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Hoffmann, R. A wiki for the life sciences where authorship matters. Nature Genetics (2008)

The role of the Saccharomyces cerevisiae CCC1 gene in the homeostasis of manganese ions.

We previously reported that oxidative damage in yeast lacking copper/zinc superoxide dismutase (SOD1) can be alleviated through mutations in PMR1, encoding a calcium P-type ATPase homologue that also functions in manganese homeostasis. In an attempt to further understand the relationship between manganese ions, PMR1 and SOD1, we conducted a search for manganese homeostasis genes that interact with PMR1. A genomic library was screened for genes that, when overexpressed, suppress the manganese hypersensitivity associated with pmr1 mutations. A single clone was isolated that reduced manganese toxicity in both the pmr1 mutant and PMR1 wild-type yeast. This gene was identified as CCC1, previously shown to function in calcium metabolism. Our studies indicate that, like PMR1, CCC1 functions in the homeostasis of both calcium and manganese ions. The Ccc1p polypeptide was found to localize to a Golgi-like organelle in yeast cells. Ccc1p co-fractionated with a Golgi marker in subcellular fractionation studies and, with immunofluorescence microscopy, Ccc1p exhibited a punctate pattern of staining typical of yeast Golgi. Our studies suggest that Ccc1p may act to sequester manganese ions in this organelle and limit the intracellular availability of the metal. First, overexpression of CCC1 reduced manganese cytotoxicity without lowering total accumulation of the metal. Second, overexpression of CCC1 appeared to limit the intracellular availability of the manganese ions needed to support aerobic growth of SOD1 mutants. We provide a model in which Ccc1p and Pmr1p work together to control the intracellular partitioning of manganese ions.[1]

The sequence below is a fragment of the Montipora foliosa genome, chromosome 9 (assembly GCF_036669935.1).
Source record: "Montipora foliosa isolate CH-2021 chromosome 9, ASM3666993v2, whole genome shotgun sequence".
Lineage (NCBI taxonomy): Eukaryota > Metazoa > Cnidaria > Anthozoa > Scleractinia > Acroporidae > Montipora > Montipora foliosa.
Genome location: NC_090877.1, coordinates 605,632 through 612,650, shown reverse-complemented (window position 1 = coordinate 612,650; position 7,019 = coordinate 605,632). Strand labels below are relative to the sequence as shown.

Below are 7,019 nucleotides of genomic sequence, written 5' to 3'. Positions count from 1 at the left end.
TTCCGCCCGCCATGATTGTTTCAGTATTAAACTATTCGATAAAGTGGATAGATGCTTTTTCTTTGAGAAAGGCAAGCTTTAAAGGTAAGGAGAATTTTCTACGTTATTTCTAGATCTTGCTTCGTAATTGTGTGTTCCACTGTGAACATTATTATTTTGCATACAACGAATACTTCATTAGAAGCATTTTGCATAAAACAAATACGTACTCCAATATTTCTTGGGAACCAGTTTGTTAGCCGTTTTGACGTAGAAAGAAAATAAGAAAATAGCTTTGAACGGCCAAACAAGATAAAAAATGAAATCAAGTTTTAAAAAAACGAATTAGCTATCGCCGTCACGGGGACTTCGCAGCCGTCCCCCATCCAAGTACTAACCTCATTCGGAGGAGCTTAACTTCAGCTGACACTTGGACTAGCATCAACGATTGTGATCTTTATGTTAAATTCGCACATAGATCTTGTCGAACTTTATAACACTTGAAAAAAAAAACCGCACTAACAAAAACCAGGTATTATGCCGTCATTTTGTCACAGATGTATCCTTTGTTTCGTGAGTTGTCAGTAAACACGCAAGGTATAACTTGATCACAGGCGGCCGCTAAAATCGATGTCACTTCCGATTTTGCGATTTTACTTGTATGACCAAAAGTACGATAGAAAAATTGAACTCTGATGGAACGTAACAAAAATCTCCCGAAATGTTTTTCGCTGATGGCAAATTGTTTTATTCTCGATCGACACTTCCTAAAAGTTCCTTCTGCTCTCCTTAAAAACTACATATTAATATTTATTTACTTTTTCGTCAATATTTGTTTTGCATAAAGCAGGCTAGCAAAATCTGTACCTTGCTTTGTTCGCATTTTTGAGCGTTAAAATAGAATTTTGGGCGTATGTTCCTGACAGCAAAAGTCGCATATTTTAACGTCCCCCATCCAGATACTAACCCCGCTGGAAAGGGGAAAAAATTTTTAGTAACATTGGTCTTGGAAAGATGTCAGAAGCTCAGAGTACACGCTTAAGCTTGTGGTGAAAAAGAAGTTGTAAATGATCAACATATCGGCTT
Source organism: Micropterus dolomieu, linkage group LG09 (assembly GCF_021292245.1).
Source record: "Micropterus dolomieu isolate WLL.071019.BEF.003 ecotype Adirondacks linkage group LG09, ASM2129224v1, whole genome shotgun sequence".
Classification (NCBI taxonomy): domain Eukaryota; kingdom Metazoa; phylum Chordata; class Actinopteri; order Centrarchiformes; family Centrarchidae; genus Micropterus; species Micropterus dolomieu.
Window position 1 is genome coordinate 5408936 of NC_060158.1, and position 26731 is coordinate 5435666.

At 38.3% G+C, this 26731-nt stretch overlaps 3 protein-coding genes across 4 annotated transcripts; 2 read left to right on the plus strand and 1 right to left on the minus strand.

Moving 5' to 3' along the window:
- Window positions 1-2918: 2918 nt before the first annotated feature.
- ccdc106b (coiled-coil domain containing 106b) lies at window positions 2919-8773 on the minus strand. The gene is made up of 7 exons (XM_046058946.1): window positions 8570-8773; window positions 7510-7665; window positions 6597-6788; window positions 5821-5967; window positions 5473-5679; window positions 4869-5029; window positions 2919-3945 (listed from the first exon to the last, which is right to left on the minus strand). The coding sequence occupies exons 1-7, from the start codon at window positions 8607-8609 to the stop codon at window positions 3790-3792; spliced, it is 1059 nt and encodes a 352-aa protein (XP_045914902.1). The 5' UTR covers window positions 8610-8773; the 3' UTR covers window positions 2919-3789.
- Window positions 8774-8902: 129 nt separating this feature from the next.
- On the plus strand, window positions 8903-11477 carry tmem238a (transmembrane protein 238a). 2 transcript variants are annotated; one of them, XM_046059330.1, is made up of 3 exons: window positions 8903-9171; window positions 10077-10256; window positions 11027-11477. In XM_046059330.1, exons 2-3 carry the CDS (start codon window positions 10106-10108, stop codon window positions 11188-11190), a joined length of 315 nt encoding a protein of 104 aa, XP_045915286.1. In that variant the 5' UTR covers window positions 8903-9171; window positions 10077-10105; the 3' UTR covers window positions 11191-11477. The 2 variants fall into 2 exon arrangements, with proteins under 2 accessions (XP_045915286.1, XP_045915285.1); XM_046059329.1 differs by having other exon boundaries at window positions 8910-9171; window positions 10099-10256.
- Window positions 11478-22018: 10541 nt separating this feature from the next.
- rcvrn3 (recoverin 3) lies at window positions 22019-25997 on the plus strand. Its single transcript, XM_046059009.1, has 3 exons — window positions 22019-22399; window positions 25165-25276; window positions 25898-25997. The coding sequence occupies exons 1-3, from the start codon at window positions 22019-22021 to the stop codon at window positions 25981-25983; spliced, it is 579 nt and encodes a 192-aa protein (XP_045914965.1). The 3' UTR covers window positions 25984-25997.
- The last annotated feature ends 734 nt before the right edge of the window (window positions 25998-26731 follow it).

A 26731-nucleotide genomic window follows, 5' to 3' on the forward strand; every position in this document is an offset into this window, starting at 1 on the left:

1. The role of the Saccharomyces cerevisiae CCC1 gene in the homeostasis of manganese ions. Lapinskas, P.J., Lin, S.J., Culotta, V.C. Mol. Microbiol. (1996) [Pubmed]
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